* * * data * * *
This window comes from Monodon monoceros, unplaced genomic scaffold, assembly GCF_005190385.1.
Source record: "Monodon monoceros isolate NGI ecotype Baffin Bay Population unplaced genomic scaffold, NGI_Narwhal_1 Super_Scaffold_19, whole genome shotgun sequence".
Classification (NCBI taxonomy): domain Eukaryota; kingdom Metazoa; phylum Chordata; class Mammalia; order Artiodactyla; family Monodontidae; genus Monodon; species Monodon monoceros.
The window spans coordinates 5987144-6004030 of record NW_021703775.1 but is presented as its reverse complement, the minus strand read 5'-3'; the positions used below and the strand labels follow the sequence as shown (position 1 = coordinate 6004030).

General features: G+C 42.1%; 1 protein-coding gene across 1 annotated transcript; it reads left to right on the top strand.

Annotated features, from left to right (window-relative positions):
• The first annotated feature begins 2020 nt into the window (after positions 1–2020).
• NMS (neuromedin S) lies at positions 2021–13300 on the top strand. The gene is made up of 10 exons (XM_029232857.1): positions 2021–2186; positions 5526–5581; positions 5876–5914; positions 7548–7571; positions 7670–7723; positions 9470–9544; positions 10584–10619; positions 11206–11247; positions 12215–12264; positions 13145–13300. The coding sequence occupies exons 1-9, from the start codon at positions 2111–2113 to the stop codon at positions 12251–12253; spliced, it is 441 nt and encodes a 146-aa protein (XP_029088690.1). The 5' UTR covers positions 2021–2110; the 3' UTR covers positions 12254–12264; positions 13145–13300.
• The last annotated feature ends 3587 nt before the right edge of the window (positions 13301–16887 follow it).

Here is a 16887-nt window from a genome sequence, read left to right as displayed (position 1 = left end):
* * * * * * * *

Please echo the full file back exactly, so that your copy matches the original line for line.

This window comes from Monodon monoceros, unplaced genomic scaffold, assembly GCF_005190385.1.
Source record: "Monodon monoceros isolate NGI ecotype Baffin Bay Population unplaced genomic scaffold, NGI_Narwhal_1 Super_Scaffold_19, whole genome shotgun sequence".
Classification (NCBI taxonomy): domain Eukaryota; kingdom Metazoa; phylum Chordata; class Mammalia; order Artiodactyla; family Monodontidae; genus Monodon; species Monodon monoceros.
The window spans coordinates 5987144-6004030 of record NW_021703775.1 but is presented as its reverse complement, the minus strand read 5'-3'; the positions used below and the strand labels follow the sequence as shown (position 1 = coordinate 6004030).

General features: G+C 42.1%; 1 protein-coding gene across 1 annotated transcript; it reads left to right on the top strand.

Annotated features, from left to right (window-relative positions):
• The first annotated feature begins 2020 nt into the window (after positions 1–2020).
• NMS (neuromedin S) lies at positions 2021–13300 on the top strand. The gene is made up of 10 exons (XM_029232857.1): positions 2021–2186; positions 5526–5581; positions 5876–5914; positions 7548–7571; positions 7670–7723; positions 9470–9544; positions 10584–10619; positions 11206–11247; positions 12215–12264; positions 13145–13300. The coding sequence occupies exons 1-9, from the start codon at positions 2111–2113 to the stop codon at positions 12251–12253; spliced, it is 441 nt and encodes a 146-aa protein (XP_029088690.1). The 5' UTR covers positions 2021–2110; the 3' UTR covers positions 12254–12264; positions 13145–13300.
• The last annotated feature ends 3587 nt before the right edge of the window (positions 13301–16887 follow it).

Here is a 16887-nt window from a genome sequence, read left to right as displayed (position 1 = left end):